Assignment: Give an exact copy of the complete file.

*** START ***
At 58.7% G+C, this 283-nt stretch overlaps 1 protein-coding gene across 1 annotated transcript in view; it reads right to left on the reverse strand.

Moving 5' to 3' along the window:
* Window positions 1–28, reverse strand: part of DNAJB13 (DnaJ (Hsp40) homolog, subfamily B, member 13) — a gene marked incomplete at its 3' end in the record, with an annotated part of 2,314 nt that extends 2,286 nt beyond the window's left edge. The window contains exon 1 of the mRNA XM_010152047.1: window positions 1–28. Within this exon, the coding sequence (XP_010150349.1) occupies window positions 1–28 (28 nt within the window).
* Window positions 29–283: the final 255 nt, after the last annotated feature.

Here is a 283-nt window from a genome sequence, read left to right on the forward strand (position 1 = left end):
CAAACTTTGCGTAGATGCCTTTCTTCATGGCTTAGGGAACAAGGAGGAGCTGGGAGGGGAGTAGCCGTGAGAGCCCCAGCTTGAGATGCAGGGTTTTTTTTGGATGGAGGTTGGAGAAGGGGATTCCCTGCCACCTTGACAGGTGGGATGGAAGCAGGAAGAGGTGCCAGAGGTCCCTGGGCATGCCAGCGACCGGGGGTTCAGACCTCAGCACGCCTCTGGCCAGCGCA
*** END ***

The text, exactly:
At 58.7% G+C, this 283-nt stretch overlaps 1 protein-coding gene across 1 annotated transcript in view; it reads right to left on the reverse strand.

Moving 5' to 3' along the window:
* Window positions 1–28, reverse strand: part of DNAJB13 (DnaJ (Hsp40) homolog, subfamily B, member 13) — a gene marked incomplete at its 3' end in the record, with an annotated part of 2,314 nt that extends 2,286 nt beyond the window's left edge. The window contains exon 1 of the mRNA XM_010152047.1: window positions 1–28. Within this exon, the coding sequence (XP_010150349.1) occupies window positions 1–28 (28 nt within the window).
* Window positions 29–283: the final 255 nt, after the last annotated feature.

Here is a 283-nt window from a genome sequence, read left to right on the forward strand (position 1 = left end):
CAAACTTTGCGTAGATGCCTTTCTTCATGGCTTAGGGAACAAGGAGGAGCTGGGAGGGGAGTAGCCGTGAGAGCCCCAGCTTGAGATGCAGGGTTTTTTTTGGATGGAGGTTGGAGAAGGGGATTCCCTGCCACCTTGACAGGTGGGATGGAAGCAGGAAGAGGTGCCAGAGGTCCCTGGGCATGCCAGCGACCGGGGGTTCAGACCTCAGCACGCCTCTGGCCAGCGCA